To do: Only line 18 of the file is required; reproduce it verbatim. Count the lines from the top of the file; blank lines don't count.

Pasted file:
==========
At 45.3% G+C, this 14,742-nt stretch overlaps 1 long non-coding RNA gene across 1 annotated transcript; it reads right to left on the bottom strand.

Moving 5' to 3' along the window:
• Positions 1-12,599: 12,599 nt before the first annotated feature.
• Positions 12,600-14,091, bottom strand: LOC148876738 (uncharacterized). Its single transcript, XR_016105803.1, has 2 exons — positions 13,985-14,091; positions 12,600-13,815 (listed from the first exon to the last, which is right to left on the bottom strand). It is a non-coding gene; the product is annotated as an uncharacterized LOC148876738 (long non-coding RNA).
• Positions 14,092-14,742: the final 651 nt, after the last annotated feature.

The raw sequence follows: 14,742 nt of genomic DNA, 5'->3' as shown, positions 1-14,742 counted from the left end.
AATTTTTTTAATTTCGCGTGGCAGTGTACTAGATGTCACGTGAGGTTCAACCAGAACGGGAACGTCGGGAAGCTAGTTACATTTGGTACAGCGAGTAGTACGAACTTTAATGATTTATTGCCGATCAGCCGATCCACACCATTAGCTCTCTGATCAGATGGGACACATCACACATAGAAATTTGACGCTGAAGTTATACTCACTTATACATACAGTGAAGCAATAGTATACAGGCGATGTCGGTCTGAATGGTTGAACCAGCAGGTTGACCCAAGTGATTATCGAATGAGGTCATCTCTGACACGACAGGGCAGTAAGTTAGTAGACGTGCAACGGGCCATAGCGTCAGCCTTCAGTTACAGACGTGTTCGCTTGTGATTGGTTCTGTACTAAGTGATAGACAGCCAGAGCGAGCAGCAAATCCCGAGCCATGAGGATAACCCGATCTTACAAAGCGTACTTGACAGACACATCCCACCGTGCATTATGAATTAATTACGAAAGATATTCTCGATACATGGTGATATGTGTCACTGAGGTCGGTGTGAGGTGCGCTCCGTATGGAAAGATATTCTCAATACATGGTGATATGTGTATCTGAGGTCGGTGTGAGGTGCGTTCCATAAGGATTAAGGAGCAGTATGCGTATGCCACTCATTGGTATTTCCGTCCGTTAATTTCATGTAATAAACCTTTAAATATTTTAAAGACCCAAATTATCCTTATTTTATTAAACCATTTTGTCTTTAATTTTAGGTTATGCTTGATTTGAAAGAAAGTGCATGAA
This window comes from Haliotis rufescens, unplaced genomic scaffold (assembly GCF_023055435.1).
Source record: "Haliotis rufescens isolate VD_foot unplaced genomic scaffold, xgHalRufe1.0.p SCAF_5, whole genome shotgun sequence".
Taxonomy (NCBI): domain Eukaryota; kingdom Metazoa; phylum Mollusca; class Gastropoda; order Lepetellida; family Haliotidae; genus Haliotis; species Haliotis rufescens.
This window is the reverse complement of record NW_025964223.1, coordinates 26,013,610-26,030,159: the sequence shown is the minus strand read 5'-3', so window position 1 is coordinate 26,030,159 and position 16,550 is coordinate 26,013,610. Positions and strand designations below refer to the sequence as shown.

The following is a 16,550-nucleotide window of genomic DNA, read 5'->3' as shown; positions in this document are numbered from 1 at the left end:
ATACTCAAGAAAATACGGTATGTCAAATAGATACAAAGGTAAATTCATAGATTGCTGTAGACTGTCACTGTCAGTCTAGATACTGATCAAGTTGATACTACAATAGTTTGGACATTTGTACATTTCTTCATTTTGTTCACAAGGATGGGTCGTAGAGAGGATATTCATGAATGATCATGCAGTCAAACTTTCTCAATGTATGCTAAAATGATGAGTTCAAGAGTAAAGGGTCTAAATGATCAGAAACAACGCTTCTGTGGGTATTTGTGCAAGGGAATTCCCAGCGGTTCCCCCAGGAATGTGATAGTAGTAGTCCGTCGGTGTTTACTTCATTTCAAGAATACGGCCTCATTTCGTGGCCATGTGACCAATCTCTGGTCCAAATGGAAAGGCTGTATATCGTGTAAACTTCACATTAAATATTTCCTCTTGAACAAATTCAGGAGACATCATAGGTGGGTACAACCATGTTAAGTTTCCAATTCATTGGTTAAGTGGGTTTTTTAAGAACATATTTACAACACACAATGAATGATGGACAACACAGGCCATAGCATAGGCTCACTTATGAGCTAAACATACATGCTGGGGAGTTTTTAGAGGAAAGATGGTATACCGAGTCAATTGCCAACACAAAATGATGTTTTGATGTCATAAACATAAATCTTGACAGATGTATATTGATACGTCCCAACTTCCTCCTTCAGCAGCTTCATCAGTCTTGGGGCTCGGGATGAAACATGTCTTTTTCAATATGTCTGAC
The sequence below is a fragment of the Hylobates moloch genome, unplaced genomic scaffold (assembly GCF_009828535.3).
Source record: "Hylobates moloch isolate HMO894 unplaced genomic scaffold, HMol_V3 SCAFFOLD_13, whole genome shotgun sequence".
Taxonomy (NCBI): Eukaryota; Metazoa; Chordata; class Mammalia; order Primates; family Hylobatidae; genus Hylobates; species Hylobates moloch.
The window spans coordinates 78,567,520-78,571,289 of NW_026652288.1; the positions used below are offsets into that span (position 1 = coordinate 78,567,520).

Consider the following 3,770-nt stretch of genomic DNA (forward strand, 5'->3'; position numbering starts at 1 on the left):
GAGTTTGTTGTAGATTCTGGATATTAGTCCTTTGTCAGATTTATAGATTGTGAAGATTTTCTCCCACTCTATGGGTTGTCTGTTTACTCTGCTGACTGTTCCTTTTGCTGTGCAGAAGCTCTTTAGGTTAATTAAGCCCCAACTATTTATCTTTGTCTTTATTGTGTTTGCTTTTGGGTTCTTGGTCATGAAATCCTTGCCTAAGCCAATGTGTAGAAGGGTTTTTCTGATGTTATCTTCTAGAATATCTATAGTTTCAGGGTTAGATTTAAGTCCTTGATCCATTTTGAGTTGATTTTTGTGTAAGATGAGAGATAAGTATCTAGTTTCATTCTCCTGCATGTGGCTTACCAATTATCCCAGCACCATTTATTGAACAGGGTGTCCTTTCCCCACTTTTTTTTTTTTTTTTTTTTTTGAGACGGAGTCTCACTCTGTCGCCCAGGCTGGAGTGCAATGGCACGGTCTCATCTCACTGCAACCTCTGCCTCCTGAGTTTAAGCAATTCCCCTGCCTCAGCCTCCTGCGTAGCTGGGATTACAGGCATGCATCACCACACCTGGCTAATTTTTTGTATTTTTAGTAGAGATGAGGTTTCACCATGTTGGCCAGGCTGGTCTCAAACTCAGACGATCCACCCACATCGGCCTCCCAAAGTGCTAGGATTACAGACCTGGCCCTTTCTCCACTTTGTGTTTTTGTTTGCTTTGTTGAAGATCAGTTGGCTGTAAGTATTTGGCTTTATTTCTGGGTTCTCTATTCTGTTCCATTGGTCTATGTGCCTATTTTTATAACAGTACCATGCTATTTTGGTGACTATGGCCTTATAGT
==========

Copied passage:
Consider the following 3,770-nt stretch of genomic DNA (forward strand, 5'->3'; position numbering starts at 1 on the left):